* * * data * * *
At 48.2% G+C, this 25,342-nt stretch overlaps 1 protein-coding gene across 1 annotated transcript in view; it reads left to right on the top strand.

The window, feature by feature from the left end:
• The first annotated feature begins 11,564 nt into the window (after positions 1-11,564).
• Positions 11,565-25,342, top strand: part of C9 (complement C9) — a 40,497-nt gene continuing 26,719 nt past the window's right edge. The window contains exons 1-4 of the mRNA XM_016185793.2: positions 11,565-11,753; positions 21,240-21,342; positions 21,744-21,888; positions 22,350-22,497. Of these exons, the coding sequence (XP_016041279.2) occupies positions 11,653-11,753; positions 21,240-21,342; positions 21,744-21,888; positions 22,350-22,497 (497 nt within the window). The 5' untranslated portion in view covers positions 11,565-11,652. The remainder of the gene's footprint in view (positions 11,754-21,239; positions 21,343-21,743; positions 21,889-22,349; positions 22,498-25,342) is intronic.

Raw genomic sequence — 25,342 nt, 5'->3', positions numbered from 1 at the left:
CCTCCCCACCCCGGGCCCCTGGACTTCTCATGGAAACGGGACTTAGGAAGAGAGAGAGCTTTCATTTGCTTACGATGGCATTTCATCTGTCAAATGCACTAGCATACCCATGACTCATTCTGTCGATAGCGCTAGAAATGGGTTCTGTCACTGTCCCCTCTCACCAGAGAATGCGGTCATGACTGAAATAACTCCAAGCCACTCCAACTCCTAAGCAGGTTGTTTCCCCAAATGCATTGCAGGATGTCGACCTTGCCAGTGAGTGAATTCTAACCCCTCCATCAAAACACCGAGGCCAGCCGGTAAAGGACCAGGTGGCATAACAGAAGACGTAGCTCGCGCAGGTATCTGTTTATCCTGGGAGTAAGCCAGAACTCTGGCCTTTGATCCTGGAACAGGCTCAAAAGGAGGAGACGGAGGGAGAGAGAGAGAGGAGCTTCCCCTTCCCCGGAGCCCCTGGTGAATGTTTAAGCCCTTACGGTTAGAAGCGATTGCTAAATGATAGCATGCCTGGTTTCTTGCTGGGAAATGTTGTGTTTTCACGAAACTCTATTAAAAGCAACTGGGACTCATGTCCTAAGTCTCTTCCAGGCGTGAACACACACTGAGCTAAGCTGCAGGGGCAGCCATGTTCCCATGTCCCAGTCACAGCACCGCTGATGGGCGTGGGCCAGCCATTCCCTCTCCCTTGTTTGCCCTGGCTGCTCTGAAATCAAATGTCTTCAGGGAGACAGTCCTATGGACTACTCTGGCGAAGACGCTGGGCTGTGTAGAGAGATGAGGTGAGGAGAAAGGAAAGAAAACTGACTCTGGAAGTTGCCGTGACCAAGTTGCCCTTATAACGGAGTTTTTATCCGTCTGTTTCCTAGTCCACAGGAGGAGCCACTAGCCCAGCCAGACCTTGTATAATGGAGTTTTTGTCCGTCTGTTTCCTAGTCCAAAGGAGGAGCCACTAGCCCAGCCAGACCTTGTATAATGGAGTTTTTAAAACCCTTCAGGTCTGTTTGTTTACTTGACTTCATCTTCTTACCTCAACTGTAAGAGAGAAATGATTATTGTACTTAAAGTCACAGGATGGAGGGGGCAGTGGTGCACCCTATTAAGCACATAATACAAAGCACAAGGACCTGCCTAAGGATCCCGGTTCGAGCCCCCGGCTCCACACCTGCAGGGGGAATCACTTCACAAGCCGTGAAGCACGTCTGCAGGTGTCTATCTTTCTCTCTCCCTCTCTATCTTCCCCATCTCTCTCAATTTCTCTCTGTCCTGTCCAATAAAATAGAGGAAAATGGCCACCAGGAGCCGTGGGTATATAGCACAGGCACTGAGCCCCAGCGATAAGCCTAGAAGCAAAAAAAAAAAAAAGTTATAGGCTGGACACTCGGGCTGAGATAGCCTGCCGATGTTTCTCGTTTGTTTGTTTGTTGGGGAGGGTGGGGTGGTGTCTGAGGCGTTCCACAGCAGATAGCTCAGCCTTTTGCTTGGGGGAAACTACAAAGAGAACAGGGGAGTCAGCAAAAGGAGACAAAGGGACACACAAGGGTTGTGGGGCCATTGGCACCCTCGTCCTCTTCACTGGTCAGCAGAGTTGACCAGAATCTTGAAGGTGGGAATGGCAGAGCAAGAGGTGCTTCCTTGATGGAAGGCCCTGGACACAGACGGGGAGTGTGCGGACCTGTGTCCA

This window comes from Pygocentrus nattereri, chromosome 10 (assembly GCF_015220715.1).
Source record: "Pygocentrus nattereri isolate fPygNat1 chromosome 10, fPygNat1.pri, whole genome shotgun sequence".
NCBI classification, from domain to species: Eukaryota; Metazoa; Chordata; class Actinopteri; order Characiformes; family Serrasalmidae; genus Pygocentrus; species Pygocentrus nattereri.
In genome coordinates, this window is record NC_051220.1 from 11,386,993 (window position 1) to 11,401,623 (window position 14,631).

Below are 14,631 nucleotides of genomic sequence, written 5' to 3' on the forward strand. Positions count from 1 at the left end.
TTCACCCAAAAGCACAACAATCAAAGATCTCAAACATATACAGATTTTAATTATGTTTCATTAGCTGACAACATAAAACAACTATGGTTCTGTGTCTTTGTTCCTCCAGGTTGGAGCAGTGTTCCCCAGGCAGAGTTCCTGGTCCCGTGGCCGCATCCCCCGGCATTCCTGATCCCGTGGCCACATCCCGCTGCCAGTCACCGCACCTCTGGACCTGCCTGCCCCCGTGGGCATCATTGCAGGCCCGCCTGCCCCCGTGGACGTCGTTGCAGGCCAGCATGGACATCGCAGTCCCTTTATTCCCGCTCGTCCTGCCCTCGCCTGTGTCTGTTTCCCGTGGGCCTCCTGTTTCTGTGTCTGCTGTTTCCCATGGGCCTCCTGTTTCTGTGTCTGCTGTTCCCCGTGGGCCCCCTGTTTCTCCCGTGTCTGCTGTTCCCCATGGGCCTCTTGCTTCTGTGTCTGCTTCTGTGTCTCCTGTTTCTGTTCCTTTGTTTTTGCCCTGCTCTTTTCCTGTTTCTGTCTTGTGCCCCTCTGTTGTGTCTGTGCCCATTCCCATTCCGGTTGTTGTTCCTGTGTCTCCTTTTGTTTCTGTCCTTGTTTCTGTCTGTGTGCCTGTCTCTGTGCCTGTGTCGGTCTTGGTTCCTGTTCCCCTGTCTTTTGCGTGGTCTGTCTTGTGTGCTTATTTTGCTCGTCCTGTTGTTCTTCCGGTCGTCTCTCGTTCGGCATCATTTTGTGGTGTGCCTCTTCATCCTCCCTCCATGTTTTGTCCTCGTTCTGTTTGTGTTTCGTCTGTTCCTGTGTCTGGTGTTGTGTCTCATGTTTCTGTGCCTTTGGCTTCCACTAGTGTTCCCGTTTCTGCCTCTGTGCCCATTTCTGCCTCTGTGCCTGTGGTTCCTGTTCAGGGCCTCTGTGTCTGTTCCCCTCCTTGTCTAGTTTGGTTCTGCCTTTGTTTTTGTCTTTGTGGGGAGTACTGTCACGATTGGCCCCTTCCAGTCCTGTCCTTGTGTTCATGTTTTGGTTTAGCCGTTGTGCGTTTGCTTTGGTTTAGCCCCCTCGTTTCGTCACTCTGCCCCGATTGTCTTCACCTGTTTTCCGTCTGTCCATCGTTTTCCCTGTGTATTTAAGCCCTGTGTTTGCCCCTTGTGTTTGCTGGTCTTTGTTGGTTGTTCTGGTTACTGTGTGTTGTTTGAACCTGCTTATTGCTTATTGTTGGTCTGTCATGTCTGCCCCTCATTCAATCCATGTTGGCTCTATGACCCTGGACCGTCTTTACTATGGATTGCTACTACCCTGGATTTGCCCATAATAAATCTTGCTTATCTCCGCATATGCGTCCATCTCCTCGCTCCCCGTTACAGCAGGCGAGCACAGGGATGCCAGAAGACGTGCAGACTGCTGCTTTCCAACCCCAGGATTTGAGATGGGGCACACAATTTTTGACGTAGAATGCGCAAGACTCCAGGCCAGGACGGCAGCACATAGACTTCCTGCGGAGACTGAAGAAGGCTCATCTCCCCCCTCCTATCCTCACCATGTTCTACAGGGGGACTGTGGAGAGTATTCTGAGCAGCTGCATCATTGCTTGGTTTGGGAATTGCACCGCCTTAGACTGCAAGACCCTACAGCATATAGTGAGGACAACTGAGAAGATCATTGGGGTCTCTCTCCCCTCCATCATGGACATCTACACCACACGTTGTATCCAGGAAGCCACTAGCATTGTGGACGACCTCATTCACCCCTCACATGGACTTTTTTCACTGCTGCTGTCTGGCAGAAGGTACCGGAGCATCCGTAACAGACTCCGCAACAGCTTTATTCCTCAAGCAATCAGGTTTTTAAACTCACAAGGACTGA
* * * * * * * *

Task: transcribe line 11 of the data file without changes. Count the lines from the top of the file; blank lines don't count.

Below are 14,631 nucleotides of genomic sequence, written 5' to 3' on the forward strand. Positions count from 1 at the left end.